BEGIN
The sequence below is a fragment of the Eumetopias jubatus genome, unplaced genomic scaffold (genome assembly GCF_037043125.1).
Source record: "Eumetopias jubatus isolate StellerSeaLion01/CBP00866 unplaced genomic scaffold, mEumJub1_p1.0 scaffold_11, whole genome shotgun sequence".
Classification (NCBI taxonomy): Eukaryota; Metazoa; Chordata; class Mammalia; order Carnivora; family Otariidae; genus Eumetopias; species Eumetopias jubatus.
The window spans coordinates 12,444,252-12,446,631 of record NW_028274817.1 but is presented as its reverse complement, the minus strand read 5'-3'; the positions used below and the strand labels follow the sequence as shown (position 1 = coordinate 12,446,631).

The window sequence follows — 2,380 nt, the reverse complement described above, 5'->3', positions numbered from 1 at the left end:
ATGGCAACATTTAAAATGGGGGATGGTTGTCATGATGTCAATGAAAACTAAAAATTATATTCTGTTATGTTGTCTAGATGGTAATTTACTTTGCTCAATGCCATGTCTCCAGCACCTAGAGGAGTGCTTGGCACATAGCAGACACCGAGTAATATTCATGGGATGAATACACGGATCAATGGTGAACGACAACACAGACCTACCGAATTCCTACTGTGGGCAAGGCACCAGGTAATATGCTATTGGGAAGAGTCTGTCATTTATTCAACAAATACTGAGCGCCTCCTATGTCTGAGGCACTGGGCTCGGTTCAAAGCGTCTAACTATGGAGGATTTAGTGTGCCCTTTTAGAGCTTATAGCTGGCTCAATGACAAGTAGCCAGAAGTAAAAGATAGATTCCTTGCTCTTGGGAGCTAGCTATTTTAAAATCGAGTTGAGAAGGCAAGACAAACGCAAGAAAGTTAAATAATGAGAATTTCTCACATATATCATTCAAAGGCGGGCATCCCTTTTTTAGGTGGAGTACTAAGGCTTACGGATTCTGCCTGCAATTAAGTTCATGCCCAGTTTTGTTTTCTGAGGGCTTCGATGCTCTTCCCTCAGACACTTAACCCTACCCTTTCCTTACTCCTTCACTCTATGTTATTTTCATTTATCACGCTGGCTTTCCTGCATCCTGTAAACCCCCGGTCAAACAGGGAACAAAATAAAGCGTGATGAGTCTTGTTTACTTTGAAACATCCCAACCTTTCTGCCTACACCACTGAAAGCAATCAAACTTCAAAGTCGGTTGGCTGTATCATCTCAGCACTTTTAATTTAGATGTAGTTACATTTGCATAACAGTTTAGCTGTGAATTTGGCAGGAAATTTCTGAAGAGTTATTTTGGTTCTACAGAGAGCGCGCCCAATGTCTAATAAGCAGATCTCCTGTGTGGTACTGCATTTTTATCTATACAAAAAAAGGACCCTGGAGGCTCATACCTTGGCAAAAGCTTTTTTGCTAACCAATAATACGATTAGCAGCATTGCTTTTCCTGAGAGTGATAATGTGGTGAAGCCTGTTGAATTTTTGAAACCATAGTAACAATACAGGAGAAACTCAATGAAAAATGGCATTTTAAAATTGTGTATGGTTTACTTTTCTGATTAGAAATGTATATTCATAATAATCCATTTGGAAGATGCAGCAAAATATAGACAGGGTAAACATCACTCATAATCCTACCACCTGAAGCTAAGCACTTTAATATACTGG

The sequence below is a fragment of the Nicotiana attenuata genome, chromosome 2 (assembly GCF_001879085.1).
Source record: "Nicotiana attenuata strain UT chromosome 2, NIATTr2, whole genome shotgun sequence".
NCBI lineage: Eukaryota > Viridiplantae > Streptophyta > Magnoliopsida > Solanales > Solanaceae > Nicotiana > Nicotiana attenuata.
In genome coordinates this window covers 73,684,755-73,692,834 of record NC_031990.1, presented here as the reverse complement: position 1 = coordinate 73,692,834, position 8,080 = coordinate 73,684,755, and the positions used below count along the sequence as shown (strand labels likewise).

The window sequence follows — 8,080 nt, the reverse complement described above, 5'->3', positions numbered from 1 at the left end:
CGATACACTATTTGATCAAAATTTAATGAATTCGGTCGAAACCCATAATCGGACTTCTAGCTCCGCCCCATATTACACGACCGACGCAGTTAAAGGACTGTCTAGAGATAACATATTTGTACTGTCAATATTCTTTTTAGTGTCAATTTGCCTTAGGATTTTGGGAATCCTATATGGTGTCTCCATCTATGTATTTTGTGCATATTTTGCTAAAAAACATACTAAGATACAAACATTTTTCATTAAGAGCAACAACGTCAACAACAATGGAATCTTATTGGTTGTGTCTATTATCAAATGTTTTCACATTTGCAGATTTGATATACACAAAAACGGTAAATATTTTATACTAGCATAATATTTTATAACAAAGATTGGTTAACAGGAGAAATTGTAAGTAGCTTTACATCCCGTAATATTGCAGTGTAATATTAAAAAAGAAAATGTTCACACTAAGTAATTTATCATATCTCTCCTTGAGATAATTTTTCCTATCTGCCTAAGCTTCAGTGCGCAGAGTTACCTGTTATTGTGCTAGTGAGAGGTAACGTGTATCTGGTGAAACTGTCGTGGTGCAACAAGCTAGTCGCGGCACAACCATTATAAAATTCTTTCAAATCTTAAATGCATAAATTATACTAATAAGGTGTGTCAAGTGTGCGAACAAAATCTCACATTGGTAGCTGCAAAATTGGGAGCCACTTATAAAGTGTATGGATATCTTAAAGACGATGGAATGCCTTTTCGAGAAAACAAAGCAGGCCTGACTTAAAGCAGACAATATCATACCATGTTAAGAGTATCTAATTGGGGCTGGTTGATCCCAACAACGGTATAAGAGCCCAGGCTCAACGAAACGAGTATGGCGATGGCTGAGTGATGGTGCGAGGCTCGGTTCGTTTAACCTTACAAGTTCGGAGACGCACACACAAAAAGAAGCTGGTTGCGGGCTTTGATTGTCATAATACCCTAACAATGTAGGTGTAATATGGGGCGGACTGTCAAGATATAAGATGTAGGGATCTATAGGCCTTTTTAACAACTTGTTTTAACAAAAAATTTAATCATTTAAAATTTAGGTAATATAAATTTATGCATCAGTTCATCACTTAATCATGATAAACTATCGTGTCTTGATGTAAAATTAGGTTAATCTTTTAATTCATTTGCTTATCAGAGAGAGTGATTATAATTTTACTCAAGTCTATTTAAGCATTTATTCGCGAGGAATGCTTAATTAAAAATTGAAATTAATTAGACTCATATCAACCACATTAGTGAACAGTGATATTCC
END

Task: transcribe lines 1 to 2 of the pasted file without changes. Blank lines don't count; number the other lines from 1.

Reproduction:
The sequence below is a fragment of the Eumetopias jubatus genome, unplaced genomic scaffold (genome assembly GCF_037043125.1).
Source record: "Eumetopias jubatus isolate StellerSeaLion01/CBP00866 unplaced genomic scaffold, mEumJub1_p1.0 scaffold_11, whole genome shotgun sequence".